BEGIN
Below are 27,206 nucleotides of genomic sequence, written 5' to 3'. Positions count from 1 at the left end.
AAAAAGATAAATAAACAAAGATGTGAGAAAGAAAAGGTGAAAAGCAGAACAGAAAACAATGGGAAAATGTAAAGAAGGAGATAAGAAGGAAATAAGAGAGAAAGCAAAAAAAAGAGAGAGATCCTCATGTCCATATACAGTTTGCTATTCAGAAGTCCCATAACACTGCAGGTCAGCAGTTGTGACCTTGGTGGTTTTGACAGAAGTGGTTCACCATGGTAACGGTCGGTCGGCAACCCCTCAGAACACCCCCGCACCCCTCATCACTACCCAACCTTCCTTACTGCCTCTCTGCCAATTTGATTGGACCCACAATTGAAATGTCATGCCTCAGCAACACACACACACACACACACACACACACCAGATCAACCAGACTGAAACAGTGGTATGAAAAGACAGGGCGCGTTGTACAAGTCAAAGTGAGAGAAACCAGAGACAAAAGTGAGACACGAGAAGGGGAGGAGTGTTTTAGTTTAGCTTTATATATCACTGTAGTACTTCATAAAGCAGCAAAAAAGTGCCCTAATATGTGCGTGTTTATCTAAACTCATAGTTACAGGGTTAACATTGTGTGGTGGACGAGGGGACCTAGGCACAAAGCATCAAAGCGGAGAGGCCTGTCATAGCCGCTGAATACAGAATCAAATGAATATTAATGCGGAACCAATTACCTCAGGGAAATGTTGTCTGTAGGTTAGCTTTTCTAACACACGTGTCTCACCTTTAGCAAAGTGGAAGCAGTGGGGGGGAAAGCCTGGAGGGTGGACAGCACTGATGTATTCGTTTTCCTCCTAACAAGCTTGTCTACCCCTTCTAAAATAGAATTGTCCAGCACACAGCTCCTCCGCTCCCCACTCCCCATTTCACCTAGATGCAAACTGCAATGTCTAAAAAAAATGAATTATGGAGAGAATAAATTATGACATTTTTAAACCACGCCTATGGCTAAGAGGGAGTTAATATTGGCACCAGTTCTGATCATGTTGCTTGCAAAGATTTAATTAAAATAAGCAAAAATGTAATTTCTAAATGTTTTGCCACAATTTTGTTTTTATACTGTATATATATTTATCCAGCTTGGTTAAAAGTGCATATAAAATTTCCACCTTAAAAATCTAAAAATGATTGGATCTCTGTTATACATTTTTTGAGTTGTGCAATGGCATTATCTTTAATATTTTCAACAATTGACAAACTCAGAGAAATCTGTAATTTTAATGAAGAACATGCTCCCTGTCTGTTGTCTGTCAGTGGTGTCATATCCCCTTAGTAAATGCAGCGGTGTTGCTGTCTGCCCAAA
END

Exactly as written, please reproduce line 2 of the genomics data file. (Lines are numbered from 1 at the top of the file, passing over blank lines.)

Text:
AAAAAGATAAATAAACAAAGATGTGAGAAAGAAAAGGTGAAAAGCAGAACAGAAAACAATGGGAAAATGTAAAGAAGGAGATAAGAAGGAAATAAGAGAGAAAGCAAAAAAAAGAGAGAGATCCTCATGTCCATATACAGTTTGCTATTCAGAAGTCCCATAACACTGCAGGTCAGCAGTTGTGACCTTGGTGGTTTTGACAGAAGTGGTTCACCATGGTAACGGTCGGTCGGCAACCCCTCAGAACACCCCCGCACCCCTCATCACTACCCAACCTTCCTTACTGCCTCTCTGCCAATTTGATTGGACCCACAATTGAAATGTCATGCCTCAGCAACACACACACACACACACACACACACACCAGATCAACCAGACTGAAACAGTGGTATGAAAAGACAGGGCGCGTTGTACAAGTCAAAGTGAGAGAAACCAGAGACAAAAGTGAGACACGAGAAGGGGAGGAGTGTTTTAGTTTAGCTTTATATATCACTGTAGTACTTCATAAAGCAGCAAAAAAGTGCCCTAATATGTGCGTGTTTATCTAAACTCATAGTTACAGGGTTAACATTGTGTGGTGGACGAGGGGACCTAGGCACAAAGCATCAAAGCGGAGAGGCCTGTCATAGCCGCTGAATACAGAATCAAATGAATATTAATGCGGAACCAATTACCTCAGGGAAATGTTGTCTGTAGGTTAGCTTTTCTAACACACGTGTCTCACCTTTAGCAAAGTGGAAGCAGTGGGGGGGAAAGCCTGGAGGGTGGACAGCACTGATGTATTCGTTTTCCTCCTAACAAGCTTGTCTACCCCTTCTAAAATAGAATTGTCCAGCACACAGCTCCTCCGCTCCCCACTCCCCATTTCACCTAGATGCAAACTGCAATGTCTAAAAAAAATGAATTATGGAGAGAATAAATTATGACATTTTTAAACCACGCCTATGGCTAAGAGGGAGTTAATATTGGCACCAGTTCTGATCATGTTGCTTGCAAAGATTTAATTAAAATAAGCAAAAATGTAATTTCTAAATGTTTTGCCACAATTTTGTTTTTATACTGTATATATATTTATCCAGCTTGGTTAAAAGTGCATATAAAATTTCCACCTTAAAAATCTAAAAATGATTGGATCTCTGTTATACATTTTTTGAGTTGTGCAATGGCATTATCTTTAATATTTTCAACAATTGACAAACTCAGAGAAATCTGTAATTTTAATGAAGAACATGCTCCCTGTCTGTTGTCTGTCAGTGGTGTCATATCCCCTTAGTAAATGCAGCGGTGTTGCTGTCTGCCCAAA